The tobacco giant now values the vaping company at roughly US$12 billion, down from the US$38-billion valuation that saw it pay US$12.8 billion in cash for a 35 per cent stake in the company in December 2018. Altria had already written down its investment by US$4.5 billion in October 2019. (The Wall Street Journal)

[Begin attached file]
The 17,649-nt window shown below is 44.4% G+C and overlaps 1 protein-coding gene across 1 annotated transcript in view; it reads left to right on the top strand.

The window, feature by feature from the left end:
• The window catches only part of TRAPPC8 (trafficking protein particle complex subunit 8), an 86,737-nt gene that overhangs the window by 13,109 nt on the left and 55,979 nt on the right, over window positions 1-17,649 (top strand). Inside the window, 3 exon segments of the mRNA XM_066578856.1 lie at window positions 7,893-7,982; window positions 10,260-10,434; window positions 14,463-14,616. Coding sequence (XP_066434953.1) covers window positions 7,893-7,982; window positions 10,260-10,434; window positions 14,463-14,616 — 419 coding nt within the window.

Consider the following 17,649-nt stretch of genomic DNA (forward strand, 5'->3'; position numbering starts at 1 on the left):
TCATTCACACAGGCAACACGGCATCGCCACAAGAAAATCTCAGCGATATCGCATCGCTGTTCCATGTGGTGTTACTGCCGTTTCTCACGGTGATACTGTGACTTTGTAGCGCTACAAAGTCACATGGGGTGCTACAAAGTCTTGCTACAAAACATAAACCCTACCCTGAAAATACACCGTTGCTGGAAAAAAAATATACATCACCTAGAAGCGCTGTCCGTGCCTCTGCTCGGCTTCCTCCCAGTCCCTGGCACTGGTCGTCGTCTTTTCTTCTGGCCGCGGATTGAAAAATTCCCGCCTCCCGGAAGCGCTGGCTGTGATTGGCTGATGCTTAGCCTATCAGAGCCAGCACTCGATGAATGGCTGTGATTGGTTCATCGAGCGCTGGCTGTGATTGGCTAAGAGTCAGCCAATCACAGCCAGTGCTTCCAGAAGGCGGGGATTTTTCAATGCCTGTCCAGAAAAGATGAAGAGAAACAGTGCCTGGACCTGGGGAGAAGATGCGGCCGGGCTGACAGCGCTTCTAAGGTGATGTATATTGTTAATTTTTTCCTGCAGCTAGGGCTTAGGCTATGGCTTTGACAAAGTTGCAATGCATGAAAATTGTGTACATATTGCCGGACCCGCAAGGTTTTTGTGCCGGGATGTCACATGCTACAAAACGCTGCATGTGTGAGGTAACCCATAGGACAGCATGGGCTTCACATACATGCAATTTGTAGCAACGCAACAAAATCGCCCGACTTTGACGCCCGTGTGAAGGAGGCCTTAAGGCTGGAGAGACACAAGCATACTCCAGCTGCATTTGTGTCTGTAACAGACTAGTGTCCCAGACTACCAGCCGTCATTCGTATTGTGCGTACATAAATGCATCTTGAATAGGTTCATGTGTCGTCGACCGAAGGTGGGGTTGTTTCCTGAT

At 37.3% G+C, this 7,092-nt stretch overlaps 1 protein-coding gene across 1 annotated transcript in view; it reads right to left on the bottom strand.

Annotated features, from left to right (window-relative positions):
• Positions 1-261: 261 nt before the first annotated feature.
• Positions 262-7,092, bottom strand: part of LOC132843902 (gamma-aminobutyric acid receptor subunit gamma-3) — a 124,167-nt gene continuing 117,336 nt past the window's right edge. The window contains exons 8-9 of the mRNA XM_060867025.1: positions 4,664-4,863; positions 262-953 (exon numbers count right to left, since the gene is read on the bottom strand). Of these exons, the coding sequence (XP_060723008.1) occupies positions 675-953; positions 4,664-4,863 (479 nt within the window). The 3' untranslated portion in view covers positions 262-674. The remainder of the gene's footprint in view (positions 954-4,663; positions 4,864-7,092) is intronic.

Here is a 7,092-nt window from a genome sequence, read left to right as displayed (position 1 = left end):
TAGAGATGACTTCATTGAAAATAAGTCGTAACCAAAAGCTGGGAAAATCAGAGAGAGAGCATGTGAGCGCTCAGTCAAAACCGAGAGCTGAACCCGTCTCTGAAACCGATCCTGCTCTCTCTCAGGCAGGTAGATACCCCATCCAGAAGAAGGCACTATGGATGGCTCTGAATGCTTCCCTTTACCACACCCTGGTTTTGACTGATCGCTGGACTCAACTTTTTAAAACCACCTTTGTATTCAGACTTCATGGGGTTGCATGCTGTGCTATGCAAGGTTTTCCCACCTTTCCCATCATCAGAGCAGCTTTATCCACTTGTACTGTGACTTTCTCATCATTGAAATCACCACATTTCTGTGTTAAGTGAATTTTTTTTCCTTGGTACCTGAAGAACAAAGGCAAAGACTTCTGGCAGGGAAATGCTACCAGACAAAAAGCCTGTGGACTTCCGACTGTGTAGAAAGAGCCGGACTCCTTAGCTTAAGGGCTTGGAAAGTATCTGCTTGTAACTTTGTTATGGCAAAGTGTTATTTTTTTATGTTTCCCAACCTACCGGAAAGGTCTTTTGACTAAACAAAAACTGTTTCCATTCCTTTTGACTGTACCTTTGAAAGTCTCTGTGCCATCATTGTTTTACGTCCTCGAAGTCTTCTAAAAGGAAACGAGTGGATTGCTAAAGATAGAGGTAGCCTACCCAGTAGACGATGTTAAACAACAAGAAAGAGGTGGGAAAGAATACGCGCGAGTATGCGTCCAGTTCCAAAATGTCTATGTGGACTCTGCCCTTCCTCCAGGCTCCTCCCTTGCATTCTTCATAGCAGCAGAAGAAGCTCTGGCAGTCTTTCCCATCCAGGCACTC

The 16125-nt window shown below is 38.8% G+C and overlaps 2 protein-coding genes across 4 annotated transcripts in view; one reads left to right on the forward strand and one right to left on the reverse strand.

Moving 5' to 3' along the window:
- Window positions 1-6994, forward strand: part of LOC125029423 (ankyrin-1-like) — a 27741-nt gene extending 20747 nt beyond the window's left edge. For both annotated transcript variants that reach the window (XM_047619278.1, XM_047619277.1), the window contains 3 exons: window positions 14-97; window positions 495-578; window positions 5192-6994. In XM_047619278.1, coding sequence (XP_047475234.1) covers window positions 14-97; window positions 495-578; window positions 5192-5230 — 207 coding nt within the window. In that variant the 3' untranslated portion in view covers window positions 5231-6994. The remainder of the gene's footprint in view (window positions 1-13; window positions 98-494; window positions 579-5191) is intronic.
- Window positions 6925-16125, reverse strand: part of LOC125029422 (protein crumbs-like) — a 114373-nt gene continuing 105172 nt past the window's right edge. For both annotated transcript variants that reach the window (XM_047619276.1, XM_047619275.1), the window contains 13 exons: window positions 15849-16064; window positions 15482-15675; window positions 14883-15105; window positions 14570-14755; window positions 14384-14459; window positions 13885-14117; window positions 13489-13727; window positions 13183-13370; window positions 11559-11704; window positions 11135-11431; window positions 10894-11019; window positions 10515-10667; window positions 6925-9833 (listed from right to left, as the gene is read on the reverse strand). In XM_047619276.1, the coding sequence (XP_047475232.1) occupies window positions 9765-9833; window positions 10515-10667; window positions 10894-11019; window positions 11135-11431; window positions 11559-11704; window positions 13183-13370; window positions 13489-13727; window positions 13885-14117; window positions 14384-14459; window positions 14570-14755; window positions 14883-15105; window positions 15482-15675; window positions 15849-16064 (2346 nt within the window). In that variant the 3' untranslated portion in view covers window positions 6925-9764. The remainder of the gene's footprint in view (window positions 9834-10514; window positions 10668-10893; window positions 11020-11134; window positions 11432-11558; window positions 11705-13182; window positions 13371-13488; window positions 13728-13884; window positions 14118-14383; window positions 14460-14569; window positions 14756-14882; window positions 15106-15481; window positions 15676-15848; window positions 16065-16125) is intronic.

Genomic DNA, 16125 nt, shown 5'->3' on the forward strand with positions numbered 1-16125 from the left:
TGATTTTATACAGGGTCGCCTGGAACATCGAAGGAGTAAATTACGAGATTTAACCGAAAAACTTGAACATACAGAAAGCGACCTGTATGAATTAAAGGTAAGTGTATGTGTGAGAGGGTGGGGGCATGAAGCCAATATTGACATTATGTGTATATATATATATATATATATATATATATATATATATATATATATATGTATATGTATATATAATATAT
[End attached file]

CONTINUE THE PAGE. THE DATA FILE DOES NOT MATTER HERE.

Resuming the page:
Talking point: Altria CEO Howard Willard said he was “highly disappointed” in the performance of the company’s investment. Since it bought in, e-cigarette manufacturers have faced lawsuits and increased regulatory pressure amid public health concerns and worries about vaping’s attractiveness to young people. Juul has tried to get ahead of the backlash; as my colleague Murad reported earlier this month, its Canadian subsidiary has temporarily stopped producing most flavours of its vaping pods—believed to be particularly appealing to the teens—in an attempt at “earning the trust of society.” That decision came after the parent company’s removal of most flavoured pods from the U.S. market over the last two years, in the lead-up to a federal ban. Altria also announced it will stop providing Juul with marketing and retail distribution, offering assistance with regulatory wrangling instead. Its shares were down nearly five per cent in late-day trading.